Magothy, Severn and South Rivers
In a September 5, 2018 press release, the department announced the intention to study and survey existing state oyster sanctuaries in Anne Arundel County, including the Severn River Sanctuary and to work with the local watershed associations to maximize the restoration potential in the tributaries (MD Department of Natural Resources 2018). Here is the restoration plan.
The Magothy River sanctuary has seven historic oyster bars within its boundaries, Sillery Bay, Peach Hill, Welch, Persimmon, Black, Umphasis and Park. Of these, three have received substrate material, Park, Umphasis and Persimmon. Two other reefs, Dobbin Hill and Chest Neck were constructed and have received substrate material. The five reefs that have received substrate are the only areas that will support spat-on-shell restoration without the addition of substrate. Leases for private aquaculture occur within this tributary. No oyster projects will be conducted on these sites.
The Severn River Sanctuary has twenty-seven historic oyster bars within the sanctuary boundaries. Based on the volume of surface shell volume from the 2012 patent tong survey, and areas that have alternate substrate there are six reefs that have bottom habitat that would support spat-on-shell plantings, Traces Hollow, Wade, Weems Upper, Peach Orchard, Chink Point and Tolly Point. Leases for private aquaculture occur within this tributary. No oyster projects will be conducted on these sites.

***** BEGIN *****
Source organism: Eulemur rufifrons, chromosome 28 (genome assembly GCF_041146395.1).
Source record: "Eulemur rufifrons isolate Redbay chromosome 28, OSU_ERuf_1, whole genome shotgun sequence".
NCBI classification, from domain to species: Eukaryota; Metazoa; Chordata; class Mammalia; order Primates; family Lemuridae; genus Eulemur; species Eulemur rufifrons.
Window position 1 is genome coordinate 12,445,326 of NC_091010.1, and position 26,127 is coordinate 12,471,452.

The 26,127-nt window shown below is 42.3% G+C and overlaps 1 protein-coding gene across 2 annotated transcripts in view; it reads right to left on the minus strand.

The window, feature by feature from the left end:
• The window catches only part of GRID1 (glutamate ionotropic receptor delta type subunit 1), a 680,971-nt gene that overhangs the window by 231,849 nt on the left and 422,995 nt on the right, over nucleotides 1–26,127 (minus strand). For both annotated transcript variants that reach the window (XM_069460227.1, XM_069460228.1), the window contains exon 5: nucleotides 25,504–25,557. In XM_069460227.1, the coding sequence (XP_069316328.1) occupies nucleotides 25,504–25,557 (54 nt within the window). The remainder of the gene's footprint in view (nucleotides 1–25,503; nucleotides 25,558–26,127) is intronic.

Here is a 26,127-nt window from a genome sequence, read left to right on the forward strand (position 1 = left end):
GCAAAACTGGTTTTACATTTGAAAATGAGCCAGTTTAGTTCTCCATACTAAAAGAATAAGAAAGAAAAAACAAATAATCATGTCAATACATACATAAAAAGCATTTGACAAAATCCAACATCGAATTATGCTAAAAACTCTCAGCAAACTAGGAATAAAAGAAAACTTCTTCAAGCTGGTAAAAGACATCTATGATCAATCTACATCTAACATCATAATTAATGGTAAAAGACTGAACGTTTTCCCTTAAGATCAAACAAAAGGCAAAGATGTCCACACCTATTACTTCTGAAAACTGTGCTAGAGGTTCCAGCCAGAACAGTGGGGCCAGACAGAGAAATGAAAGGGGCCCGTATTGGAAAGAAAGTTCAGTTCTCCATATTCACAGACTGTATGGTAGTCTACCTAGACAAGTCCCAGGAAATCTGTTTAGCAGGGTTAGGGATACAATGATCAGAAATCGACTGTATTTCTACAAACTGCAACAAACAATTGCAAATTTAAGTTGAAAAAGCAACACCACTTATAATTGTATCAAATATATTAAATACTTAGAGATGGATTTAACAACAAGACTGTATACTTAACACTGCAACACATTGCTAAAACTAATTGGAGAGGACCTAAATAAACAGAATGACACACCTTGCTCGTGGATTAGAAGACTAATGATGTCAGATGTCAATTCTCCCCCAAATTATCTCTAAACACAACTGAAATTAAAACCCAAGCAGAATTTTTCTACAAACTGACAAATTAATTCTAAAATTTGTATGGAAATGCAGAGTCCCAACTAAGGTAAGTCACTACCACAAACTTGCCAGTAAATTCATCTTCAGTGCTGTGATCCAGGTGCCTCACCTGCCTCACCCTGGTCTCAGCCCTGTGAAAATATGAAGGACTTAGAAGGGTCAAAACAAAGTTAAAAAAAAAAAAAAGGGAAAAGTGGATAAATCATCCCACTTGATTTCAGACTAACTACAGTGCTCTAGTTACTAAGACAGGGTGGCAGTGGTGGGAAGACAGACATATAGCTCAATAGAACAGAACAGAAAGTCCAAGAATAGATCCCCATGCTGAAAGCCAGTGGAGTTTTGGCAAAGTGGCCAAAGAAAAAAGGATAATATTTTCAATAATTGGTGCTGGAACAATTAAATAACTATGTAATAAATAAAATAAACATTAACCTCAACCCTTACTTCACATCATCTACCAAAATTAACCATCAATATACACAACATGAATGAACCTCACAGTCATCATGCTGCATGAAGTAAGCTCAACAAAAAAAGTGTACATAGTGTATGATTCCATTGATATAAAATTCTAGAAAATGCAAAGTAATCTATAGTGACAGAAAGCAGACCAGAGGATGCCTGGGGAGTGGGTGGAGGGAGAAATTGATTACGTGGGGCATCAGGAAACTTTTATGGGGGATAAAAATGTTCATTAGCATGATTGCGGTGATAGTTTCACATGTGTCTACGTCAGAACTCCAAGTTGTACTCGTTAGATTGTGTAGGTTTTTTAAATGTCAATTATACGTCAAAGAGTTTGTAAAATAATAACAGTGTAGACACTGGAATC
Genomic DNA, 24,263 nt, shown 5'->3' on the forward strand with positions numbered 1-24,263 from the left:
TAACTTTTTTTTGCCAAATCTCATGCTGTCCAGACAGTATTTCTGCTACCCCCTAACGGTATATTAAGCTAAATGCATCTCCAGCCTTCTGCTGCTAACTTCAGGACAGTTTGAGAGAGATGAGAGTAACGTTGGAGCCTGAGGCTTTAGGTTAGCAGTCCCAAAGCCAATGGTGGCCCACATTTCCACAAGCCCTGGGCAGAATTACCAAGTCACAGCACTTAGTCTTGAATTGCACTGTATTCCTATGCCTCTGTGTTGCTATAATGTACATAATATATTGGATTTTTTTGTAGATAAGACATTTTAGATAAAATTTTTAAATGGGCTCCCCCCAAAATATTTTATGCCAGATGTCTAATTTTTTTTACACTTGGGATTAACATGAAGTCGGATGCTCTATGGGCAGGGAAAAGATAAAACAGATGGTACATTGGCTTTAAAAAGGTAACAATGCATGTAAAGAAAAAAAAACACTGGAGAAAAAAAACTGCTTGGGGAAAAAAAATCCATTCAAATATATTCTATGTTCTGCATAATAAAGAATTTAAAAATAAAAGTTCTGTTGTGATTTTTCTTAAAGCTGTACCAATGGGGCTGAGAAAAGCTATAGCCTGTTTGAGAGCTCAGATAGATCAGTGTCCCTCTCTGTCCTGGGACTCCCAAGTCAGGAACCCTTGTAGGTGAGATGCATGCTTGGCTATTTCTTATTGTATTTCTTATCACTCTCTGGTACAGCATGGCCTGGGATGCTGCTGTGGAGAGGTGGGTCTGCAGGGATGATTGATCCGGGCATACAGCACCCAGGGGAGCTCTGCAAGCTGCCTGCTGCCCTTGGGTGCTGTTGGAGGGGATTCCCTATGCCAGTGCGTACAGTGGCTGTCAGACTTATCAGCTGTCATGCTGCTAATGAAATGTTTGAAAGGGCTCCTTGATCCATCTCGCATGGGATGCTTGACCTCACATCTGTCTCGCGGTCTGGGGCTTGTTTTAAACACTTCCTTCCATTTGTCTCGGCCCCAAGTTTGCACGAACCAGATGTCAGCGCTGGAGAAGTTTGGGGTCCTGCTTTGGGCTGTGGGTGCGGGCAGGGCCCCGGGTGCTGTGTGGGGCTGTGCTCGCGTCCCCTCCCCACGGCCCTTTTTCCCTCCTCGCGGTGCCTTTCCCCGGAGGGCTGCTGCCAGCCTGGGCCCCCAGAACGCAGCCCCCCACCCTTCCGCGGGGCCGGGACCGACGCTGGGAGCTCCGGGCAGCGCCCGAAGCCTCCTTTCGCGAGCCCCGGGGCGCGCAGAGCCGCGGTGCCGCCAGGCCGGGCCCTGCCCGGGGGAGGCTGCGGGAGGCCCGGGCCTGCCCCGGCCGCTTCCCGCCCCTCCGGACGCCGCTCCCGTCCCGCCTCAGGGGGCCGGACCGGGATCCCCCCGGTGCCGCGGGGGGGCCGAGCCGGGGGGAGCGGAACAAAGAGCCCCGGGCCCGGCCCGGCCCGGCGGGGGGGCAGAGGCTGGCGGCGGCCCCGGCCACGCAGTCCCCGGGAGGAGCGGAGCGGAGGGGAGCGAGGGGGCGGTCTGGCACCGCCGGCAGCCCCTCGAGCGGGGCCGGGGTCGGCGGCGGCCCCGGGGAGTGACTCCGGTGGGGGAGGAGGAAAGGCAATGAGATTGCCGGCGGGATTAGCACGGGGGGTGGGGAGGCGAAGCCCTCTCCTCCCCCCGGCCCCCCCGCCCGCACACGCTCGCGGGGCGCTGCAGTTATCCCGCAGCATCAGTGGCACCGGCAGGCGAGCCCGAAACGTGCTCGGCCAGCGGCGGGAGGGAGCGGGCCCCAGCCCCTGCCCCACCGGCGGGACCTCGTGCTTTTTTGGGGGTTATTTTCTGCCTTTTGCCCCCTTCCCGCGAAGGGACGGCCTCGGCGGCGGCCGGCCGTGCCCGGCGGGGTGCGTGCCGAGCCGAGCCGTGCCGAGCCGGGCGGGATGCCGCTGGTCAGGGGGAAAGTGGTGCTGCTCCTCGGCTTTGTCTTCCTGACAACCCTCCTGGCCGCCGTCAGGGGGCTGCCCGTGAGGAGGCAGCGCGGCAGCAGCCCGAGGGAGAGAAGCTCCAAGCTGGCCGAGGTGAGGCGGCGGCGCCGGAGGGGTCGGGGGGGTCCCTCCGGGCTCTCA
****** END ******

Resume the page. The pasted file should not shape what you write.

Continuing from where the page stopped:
There are seven historic oyster bars that are in the South River Sanctuary, five of which lie completely within the boundary (Rough Point, Beard Point, Duvall, Aberdeen and
Almshouse) and two which are partially within the sanctuary (Brewer and Thunder and Lightning). There are three reef areas within the sanctuary that were
constructed by the Chesapeake Bay Foundation, Little Aberdeen Creek (within Aberdeen Reef), Aberdeen Creek 2 and Edgewater Beach. The area referred to as
Glebe Bay has received seed plantings and is the area where Marylanders Grow Oysters plant their young oysters annually. Based on the patent tong survey conducted by the department in 2014, the only historic oyster bar that has sufficient surface shell volume to support a spat-on-shell planting without adding substrate is Duvall.